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The Story of Jodie*

It was Labor Day weekend. Rachel, a new mom to a five-month old baby girl, was getting her oldest ready to start kindergarten in just a few days. But instead of enjoying the last carefree days of summer at the shore, Rachel was living at her mom’s house, commuting 45 minutes home every weekend to visit her husband. Rachel’s 57-year-old mother had brain cancer and was fighting for her life.

An emergency room nurse by trade who was out on maternity leave for another four weeks, Rachel naturally stepped into the role of caregiver for her mother, Jodie. But it was hard, being both nurse and daughter, and getting harder every day. Jodie was on her second round of chemotherapy, receiving the treatment every day while both mother and daughter kept their fingers crossed that it was working.

Understanding that the family needed additional support and care, Jodie’s doctor recommended Samaritan Palliative Partners. The program provides in-home or in-patient consultations by a palliative trained, board certified advanced practice nurse. The goal for Jodie, and all Palliative Partners patients, is for physical symptoms to be alleviated and strength gained so that Jodie, and her family, could live each day with a better quality of life even while receiving curative or life-prolonging treatments. The nurse practitioner at Jodie’s doctor’s office called Samaritan, telling a member of the clinical team, “I know you go above and beyond for every patient, but this one is really special to me. Please take especially good care of her.”

The next day Samaritan Chief Medical Officer Dr. Stephen Goldfine visited Jodie. Assessing her medical condition and home surroundings, Dr. Goldfine made practical suggestions for Jodie that would help to alleviate her pain, especially her swollen feet, and make her day-to-day activities easier. He also suggested a prescription for a pain medication that Jodie hadn’t yet tried.

By the time the social worker, Jen, arrived the day after Dr. Goldfine, Jodie and Rachel were beginning to feel more at ease and less stressed. Dr. Goldfine’s medical advice, suggestions, and prescription had already begun to alleviate Jodie’s pain and anxiety. Jen explained, “To see Rachel’s face when I left was amazing. Her entire demeanor and affect changed. You could tell that the physical support Dr. Goldfine offered to Jodie and the emotional support that I offered to both of them made a huge difference.”

Once she was back at the office, Jen began to reach out to other agencies in our area seeking additional aid resources for Jodie and Rachel. During her visit with the family, Rachel shared with Jen that she needed to cancel her upcoming vacation – a long-awaited trip to celebrate her five year anniversary with her husband. After a few phone calls to Samaritan contacts, Jen began to formulate a plan that would provide respite care for Jodie while Rachel reconnected with her husband for a week. When Jen told Rachel about the additional resources for support that she identified, Jen said, “Rachel had tears in her eyes. She just couldn’t believe it – that during this stressful time she could be both a daughter and a wife. I had to reassure her that it was OK to take time for herself and her family, and that we would be there for Jodie.”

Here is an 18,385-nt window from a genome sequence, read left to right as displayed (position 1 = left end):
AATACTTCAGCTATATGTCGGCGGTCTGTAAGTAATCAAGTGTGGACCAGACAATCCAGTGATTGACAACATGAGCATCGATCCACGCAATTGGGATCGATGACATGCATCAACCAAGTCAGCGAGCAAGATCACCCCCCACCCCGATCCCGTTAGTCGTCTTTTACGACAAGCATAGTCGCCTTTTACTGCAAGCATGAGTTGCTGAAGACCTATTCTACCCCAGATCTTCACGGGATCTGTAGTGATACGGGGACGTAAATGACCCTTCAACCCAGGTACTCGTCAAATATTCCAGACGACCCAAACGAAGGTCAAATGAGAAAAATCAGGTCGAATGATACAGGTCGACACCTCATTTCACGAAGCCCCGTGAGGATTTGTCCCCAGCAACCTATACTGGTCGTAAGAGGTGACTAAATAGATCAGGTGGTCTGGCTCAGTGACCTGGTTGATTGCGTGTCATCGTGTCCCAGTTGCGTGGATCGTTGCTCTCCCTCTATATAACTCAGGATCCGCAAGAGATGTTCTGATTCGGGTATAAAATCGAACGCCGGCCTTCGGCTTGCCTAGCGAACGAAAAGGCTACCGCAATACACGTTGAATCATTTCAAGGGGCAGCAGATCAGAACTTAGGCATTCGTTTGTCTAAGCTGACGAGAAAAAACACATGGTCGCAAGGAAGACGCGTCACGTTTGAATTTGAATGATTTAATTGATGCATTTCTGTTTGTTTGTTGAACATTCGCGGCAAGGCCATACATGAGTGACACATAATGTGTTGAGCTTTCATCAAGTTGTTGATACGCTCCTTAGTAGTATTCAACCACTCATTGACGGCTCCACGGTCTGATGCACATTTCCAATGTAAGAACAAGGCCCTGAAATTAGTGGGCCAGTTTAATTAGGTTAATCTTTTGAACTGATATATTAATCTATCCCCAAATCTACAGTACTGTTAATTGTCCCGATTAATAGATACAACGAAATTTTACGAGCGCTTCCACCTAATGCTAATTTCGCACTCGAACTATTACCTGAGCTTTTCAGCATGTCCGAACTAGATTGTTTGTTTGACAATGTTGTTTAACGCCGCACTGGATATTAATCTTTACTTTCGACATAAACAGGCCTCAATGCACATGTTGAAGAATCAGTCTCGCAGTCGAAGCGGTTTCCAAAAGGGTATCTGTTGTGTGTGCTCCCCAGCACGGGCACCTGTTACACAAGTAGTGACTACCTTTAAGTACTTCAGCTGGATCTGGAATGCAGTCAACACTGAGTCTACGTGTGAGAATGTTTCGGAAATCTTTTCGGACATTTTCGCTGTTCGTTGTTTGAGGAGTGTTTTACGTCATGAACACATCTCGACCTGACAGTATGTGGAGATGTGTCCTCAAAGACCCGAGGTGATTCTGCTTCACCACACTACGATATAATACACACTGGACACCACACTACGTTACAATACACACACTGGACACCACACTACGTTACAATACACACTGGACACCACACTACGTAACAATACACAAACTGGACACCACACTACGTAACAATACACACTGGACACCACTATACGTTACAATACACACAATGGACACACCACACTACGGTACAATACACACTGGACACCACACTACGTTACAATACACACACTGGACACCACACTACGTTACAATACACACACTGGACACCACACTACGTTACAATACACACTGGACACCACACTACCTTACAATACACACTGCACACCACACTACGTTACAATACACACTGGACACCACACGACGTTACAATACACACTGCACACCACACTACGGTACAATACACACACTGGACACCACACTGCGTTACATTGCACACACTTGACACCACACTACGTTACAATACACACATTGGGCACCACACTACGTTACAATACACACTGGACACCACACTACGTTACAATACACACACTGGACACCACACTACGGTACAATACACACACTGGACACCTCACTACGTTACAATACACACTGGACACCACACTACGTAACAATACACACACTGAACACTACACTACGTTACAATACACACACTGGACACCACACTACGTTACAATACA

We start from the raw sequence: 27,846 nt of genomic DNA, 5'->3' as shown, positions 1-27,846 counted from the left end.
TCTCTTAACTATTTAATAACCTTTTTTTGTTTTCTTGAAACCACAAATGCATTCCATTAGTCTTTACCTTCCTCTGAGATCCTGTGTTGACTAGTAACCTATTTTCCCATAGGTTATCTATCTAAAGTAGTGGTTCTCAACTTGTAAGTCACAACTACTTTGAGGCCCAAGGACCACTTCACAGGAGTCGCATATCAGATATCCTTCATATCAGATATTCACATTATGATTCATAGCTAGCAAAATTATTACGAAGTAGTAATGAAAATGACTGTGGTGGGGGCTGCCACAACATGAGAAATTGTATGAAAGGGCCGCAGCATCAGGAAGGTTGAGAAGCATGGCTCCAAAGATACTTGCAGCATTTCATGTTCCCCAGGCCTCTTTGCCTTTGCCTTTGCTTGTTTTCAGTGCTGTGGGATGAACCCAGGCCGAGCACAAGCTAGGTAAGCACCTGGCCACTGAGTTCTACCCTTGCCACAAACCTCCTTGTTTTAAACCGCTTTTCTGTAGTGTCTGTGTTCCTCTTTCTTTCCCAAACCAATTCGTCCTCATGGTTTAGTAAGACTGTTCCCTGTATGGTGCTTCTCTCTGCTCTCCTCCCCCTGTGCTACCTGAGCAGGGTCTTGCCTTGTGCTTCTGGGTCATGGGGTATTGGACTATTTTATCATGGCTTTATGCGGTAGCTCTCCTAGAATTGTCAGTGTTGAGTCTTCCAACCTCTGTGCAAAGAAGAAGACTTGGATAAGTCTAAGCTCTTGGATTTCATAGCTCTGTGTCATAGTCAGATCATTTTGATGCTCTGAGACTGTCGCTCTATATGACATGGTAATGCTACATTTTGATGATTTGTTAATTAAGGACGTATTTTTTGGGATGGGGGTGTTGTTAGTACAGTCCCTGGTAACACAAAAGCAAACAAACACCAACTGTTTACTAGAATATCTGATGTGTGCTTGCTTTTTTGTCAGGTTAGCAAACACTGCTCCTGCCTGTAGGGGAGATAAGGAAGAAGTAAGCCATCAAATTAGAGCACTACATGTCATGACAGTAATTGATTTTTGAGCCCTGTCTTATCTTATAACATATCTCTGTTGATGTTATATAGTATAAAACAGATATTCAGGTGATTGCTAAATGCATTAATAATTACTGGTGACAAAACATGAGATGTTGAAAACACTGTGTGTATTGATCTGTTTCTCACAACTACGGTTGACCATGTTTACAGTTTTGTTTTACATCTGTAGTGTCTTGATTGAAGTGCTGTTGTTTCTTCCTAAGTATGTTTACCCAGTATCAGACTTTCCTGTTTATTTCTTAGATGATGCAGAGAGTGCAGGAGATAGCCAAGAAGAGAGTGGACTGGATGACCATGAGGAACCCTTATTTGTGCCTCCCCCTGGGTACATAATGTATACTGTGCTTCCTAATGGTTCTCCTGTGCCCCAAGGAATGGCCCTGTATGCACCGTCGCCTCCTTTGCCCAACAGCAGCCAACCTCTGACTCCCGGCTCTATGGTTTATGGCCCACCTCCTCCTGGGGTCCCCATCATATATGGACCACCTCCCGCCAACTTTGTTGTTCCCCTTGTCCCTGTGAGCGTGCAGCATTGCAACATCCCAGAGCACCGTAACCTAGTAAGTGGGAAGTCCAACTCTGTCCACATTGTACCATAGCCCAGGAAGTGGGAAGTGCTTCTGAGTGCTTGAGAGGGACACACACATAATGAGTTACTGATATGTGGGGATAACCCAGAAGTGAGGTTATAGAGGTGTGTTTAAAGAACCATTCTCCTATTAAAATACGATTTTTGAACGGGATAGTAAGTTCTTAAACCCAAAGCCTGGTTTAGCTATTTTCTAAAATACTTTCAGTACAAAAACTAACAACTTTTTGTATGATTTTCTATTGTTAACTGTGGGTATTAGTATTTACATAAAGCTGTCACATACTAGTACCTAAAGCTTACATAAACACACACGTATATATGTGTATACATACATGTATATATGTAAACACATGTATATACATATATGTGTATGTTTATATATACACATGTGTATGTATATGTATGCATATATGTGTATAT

Three weeks later, with Rachel rejuvenated as a daughter, wife, and caregiver, she and her mother sat down with Jodie’s doctor to evaluate the results of her chemotherapy. After a gut-wrenching conversation, Jodie decided that chemotherapy was no longer her best option. Instead, she wanted to live her life full of the best days possible, without the nausea and fatigue that her chemotherapy brought. Dr. Goldfine’s open, honest conversations with Jodie over the previous three weeks empowered her to understand that aggressive curative treatment was not her only option. Feeling fully supported in whatever decision she decided was right for her, Jodie felt that Dr. Goldfine and her Palliative Partners team were a helpful part of her decision-making process, offering invaluable insight and candor.

Once again, the Samaritan team visited Rachel and Jodie at their home, this time to begin the process of transitioning Jodie to a hospice program.

Fully alert, aware, and feeling supported medically, emotionally, practically and spiritually, Jodie enrolled in Samaritan’s hospice program on a warm Thursday morning, ready to accept the full range of support that a hospice program could offer to both her and her daughter.

Because of the difficult, yet honest, conversations that Jodie and her doctor had during every stage of her illness, Jodie was connected to Palliative Partners, and then hospice, at an earlier stage of her illness than is typical for patients who choose hospice. Because of the support of her own doctor, Dr. Goldfine, Jen and now her hospice team, the chaos and stress surrounding Jodie’s life-limiting illness was alleviated.

As of Friday morning, Jodie was looking forward to the next six months of her life – six months without chemotherapy appointments, without trips to the emergency room, and without the fatigue and nausea aftereffects of treatment. Instead, Jodie chose six months of getting to know her infant granddaughter, experiencing the excitement of her older grandchild’s first year in school, and the comfort of being home.

*Please note that while the story here is true, to protect the patient’s privacy we have changed her name.

 

 

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